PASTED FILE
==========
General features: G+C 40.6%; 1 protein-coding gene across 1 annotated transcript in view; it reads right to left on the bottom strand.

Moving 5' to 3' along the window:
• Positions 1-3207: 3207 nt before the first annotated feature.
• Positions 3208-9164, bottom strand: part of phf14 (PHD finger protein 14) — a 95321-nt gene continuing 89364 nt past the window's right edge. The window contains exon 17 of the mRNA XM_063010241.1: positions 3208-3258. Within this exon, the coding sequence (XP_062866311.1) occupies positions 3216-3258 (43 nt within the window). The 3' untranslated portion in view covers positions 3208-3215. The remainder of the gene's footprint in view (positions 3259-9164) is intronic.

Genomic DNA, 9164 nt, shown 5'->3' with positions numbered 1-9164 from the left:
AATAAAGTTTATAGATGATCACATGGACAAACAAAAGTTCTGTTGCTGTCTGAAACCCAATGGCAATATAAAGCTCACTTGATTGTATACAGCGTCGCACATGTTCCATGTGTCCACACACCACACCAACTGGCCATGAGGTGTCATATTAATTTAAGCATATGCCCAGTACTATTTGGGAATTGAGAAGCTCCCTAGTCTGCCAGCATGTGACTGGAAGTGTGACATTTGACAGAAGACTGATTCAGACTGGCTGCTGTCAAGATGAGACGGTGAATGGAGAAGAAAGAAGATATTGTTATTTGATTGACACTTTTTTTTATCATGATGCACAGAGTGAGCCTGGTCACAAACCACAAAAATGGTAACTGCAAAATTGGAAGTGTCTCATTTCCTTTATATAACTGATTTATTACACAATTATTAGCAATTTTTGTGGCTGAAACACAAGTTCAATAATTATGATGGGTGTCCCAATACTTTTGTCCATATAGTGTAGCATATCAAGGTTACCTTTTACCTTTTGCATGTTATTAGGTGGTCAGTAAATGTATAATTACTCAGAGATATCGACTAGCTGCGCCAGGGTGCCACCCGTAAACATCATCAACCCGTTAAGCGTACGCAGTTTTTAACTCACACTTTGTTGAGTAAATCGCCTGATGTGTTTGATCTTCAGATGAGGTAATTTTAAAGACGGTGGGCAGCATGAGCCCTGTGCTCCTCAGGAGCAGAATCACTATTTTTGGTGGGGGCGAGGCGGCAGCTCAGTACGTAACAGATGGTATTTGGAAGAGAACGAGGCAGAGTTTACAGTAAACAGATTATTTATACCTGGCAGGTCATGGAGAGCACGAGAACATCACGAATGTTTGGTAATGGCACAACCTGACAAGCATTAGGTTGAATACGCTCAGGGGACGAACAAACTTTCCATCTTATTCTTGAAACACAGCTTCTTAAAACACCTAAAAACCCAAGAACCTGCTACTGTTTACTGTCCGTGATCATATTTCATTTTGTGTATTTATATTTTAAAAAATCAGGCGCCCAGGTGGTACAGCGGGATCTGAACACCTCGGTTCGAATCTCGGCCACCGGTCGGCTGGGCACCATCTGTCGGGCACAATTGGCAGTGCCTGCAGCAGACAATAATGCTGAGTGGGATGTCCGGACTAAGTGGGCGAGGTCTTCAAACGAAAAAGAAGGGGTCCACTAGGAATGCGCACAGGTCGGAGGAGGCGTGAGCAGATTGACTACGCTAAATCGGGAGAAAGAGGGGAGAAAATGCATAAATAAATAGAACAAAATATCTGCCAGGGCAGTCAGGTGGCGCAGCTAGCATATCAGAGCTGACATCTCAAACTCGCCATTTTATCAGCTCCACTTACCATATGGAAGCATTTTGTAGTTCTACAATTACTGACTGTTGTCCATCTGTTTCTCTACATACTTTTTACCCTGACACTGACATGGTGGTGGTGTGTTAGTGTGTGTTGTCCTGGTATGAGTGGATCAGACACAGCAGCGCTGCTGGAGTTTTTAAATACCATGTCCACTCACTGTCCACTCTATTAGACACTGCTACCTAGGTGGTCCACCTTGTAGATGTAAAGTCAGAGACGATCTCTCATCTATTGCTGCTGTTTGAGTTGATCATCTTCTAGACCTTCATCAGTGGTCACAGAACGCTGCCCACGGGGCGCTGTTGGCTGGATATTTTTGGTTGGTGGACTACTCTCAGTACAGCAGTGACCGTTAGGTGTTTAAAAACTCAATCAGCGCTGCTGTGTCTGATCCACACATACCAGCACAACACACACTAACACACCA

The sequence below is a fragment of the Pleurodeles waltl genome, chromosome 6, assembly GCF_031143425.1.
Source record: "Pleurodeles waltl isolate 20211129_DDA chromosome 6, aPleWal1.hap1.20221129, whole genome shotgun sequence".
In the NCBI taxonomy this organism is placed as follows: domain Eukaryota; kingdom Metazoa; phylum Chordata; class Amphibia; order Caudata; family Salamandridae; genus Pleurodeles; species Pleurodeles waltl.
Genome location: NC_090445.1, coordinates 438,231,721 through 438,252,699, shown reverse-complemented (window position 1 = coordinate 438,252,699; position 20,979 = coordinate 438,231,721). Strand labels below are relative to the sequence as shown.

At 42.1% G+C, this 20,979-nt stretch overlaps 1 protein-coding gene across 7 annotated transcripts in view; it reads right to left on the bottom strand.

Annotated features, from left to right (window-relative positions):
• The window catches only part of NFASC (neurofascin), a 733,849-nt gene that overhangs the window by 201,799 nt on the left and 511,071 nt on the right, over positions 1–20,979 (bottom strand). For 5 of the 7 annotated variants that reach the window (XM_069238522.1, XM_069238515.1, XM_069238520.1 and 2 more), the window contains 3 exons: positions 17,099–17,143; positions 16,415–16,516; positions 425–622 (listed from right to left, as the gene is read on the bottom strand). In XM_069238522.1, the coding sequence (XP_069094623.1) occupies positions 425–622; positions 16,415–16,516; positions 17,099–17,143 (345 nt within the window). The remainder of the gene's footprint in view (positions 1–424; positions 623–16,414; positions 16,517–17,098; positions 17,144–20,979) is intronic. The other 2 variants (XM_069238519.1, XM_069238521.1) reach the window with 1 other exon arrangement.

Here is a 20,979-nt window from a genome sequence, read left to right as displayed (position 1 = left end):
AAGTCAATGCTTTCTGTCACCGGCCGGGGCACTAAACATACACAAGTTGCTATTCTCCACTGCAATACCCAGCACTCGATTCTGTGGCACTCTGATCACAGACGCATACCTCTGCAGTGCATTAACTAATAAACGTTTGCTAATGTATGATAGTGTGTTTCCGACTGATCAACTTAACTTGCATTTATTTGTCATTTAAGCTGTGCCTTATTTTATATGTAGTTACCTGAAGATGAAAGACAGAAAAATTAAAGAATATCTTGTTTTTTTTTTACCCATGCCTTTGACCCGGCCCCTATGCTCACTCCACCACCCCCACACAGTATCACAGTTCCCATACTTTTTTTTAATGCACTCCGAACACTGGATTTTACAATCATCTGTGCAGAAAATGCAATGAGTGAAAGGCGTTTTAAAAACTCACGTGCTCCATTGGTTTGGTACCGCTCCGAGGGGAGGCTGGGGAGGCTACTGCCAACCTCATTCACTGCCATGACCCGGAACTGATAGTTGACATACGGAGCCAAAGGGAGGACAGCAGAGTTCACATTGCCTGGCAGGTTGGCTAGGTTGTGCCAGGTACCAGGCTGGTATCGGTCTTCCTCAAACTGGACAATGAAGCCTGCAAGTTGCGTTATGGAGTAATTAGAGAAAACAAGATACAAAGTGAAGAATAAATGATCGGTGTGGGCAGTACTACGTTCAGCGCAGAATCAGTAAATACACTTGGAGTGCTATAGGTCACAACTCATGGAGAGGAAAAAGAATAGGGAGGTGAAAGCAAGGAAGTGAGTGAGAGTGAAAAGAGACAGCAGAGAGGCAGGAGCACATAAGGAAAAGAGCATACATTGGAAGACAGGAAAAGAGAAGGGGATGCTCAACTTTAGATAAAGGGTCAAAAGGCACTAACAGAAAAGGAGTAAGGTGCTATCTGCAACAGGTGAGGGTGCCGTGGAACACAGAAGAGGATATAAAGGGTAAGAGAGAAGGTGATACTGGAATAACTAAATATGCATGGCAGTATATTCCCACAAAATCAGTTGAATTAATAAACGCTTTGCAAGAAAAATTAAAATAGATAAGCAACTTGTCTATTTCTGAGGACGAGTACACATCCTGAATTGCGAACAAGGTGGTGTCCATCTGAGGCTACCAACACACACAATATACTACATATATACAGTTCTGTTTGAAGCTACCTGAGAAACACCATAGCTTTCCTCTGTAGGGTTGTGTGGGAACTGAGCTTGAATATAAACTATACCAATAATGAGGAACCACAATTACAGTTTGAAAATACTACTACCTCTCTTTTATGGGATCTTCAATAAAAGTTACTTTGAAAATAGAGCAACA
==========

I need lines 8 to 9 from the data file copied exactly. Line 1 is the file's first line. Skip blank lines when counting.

Source record: "Pleurodeles waltl isolate 20211129_DDA chromosome 6, aPleWal1.hap1.20221129, whole genome shotgun sequence".
In the NCBI taxonomy this organism is placed as follows: domain Eukaryota; kingdom Metazoa; phylum Chordata; class Amphibia; order Caudata; family Salamandridae; genus Pleurodeles; species Pleurodeles waltl.